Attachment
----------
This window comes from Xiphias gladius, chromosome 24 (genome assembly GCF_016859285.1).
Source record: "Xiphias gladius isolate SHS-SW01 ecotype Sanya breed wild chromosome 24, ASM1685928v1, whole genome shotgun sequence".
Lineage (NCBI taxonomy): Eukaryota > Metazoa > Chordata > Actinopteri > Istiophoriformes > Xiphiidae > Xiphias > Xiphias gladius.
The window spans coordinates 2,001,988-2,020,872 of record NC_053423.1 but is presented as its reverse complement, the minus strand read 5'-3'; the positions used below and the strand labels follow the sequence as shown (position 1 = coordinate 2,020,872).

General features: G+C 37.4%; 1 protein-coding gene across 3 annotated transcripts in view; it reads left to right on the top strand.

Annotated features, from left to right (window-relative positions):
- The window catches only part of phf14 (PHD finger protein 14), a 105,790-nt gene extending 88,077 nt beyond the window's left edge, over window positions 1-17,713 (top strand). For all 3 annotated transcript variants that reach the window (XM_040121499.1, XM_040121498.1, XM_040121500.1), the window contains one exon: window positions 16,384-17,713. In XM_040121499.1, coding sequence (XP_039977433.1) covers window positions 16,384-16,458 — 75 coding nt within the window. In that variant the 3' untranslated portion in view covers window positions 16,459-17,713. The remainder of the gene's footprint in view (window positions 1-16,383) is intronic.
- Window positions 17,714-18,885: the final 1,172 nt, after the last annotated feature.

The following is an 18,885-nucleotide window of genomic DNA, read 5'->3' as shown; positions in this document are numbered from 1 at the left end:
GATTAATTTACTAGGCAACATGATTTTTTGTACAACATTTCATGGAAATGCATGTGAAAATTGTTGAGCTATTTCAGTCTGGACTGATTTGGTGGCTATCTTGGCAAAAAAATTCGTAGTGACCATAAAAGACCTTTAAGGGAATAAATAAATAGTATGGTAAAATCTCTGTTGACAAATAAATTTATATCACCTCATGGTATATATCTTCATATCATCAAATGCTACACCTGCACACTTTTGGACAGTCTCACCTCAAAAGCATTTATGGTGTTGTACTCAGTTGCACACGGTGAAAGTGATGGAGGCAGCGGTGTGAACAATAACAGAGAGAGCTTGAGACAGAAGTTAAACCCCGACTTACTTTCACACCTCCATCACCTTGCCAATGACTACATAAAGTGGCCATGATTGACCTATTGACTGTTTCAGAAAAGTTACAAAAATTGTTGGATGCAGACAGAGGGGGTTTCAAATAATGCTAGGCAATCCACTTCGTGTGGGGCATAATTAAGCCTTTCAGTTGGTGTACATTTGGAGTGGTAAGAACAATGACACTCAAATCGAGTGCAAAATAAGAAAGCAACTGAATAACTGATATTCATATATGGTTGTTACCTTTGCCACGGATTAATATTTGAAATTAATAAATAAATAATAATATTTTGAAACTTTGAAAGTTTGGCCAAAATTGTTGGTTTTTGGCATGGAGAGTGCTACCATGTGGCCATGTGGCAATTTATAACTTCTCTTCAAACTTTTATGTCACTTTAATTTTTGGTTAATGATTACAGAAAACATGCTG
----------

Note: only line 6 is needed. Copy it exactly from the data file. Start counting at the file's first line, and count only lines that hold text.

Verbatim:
Annotated features, from left to right (window-relative positions):